Monthly Archives: April 2007
I’m attending an internal IBM conference this week at IBM Research in Yorktown. While I don’t expect anything as personally interesting as the Ben Zander talk at TLE, I did get a chance to satisfy an urge on my way from JFK to the hotel.
Most people coming to a conference in Westchester County choose to fly into White Plains or LaGuardia, because of the shorter drive. I usually choose Kennedy, and there are two reasons. One, of course, is that I can get a nonstop, and that saves me time and removes one source of problems. But the other is that I can stop in Valley Stream and visit Ralph’s Italian Ices.
It’s not far out of the way, though there’s often a long line (tonight, it was 15 minutes long, and it wasn’t even a hot night). But it’s worth it — we just don’t have anything like it at home. I just wish I’d known about Ralph’s the entire time we were visiting Diane’s family in Valley Stream; we only discovered them about five years ago — that’s twenty-five years of visits wasted. At least in one sense.
And I have the return flight on Thursday afternoon, and then another trip next week…but I still won’t make a dent in the flavor list.
A few weeks ago, I borrowed a copy of Now, Discover Your Strengths from the IBM Almaden library. I found it interesting, but I was disappointed when I realized I couldn’t take the StrengthsFinder assessment, since the secret code was in the book jacket, which I didn’t have.
So I bought StrengthsFinder 2.0 so I could take the test. This evening, I sat down at my trusty Mac to take the test, entered the secret code, and ran into a dead end — the page which asked for my ethnicity offered no “Next” button.
I tried again, and got the same result. So I unlimbered the View Source Chart Firefox extension, which showed me the rendered HTML; there was an <iframe> tag with an interesting URL, so I clicked that, and found myself looking at question 1 of the assessment…complete with “Next” button.
I finished the assessment; it told me that my top theme was “Strategic,” which they describe thusly:
People who are especially talented in the Strategic theme create alternative ways to proceed. Faced with any given scenario, they can quickly spot the relevant patterns and issues.
I guess that must imply that not everyone would look at the source code of the page to figure out what’s wrong and how to proceed. It takes all kinds….
Jeff attends Kehillah Jewish High School. It’s a small, new school (he’ll be in the third graduating class), and so it’s somewhat light on traditions. No sports championships, either, unlike my high school, which was a perennial cross-country power (and a football doormat).
But today is one of those mornings which creates traditions; the school Jam Band won the K-FOX School of Rock competition last week, and today, they’re broadcasting live from the studio. So the school decided to invite everyone to come in early, including parents, to celebrate together. It’s great fun to be here with the kids, teachers, and even a few other parents (it is awfully early….).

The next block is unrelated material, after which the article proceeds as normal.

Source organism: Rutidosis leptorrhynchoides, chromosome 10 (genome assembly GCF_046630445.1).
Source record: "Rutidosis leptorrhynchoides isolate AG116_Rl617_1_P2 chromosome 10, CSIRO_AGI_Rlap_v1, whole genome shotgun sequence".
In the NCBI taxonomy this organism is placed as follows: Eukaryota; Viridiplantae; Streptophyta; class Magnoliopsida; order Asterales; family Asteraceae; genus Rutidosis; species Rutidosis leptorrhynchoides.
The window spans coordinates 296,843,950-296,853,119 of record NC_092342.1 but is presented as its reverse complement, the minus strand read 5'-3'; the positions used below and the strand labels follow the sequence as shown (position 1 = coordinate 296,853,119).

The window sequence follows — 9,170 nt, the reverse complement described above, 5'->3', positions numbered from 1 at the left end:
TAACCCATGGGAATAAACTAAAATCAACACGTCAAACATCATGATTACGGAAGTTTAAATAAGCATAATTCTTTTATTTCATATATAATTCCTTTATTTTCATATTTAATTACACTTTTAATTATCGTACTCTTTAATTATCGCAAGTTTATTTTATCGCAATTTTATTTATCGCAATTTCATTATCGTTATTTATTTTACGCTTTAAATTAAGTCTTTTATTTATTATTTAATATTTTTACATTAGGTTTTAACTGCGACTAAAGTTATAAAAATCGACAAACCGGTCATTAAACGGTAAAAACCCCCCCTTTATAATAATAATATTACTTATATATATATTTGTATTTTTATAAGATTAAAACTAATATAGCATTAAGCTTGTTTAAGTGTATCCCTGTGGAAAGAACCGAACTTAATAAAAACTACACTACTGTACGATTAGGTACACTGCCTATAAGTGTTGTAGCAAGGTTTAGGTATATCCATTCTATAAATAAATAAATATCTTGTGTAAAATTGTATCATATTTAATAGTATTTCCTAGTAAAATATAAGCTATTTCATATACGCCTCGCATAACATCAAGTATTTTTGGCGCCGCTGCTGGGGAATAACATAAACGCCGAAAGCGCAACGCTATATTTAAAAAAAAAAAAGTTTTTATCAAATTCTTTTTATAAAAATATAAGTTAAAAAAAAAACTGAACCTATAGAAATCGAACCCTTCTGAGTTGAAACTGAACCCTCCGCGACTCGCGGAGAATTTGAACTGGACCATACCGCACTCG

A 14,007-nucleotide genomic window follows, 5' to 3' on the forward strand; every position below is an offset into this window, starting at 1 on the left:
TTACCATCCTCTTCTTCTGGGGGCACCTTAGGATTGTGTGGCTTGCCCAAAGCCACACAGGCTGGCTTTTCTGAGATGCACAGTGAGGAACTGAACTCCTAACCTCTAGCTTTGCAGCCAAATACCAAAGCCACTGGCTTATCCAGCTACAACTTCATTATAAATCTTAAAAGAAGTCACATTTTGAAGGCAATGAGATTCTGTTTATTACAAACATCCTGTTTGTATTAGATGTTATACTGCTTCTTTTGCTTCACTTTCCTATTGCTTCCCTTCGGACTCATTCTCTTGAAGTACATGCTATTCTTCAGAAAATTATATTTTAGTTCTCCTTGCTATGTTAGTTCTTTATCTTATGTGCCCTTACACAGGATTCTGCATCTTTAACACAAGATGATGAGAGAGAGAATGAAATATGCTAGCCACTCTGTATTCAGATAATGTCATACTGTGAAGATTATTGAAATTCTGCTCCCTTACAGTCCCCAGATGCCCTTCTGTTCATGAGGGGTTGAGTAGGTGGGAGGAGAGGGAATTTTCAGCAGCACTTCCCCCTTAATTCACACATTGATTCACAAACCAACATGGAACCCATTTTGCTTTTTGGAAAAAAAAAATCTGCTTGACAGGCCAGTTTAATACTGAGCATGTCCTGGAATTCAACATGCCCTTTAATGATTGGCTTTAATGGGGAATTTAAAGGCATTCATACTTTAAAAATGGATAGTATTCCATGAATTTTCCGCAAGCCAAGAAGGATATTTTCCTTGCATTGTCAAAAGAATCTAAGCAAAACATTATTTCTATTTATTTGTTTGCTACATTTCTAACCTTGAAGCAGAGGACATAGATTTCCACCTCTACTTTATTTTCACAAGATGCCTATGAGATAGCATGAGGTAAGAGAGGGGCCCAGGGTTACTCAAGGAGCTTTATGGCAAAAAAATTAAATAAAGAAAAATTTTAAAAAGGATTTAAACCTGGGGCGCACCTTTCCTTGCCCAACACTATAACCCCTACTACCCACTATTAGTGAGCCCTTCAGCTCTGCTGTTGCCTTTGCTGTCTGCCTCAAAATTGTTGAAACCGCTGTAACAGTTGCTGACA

I rarely listen to local terrestrial radio any more, because of all the commercials and the limited choice — I usually listen to XM, with occasional excursions to KKUP, a truly listener-supported and eclectic station. But local radio, even if owned by a monster like Clear Channel, can support the community — the School of Rock competition is a great example.
So thanks, K-FOX, Greg Kihn, and Kehillah!
I’m home from the IBM Technical Leadership Exchange in Anaheim, where I spent two interesting days and then 24 amazing hours.
The interesting days were filled with useful sessions and conversations, and I’ve written a bit about them on my internal blog; there are a few things I could write about here, too, but I’m not going to bother, because the last 24 hours have been so incredible.
It started on Tuesday night. There was a “networking event” for the conference, at Disney’s California Adventure, and from all reports, a good time was had by all. I wasn’t there, though, for two reasons. I’d just been there in August during Worldcon, and I had a more important engagement. One of my colleagues who lives in Los Angeles (we’ll call him “Dr. K”, though his real name is Steve Krantz) had decided to retire at the end of May, and his manager and many of his friends (including me) were here. So his manager invited 24 or so of us to dinner at The Catch of Anaheim. I’m glad I didn’t have to submit the bill for reimbursement, because the beverages flowed fairly freely, and food wasn’t inexpensive, either. But even though the food and drink were great, that wasn’t what made the evening memorable. It was the love (not a term I use for work-related events very often!) that perfused the table, born of respect for Dr. K and his influence on all of us.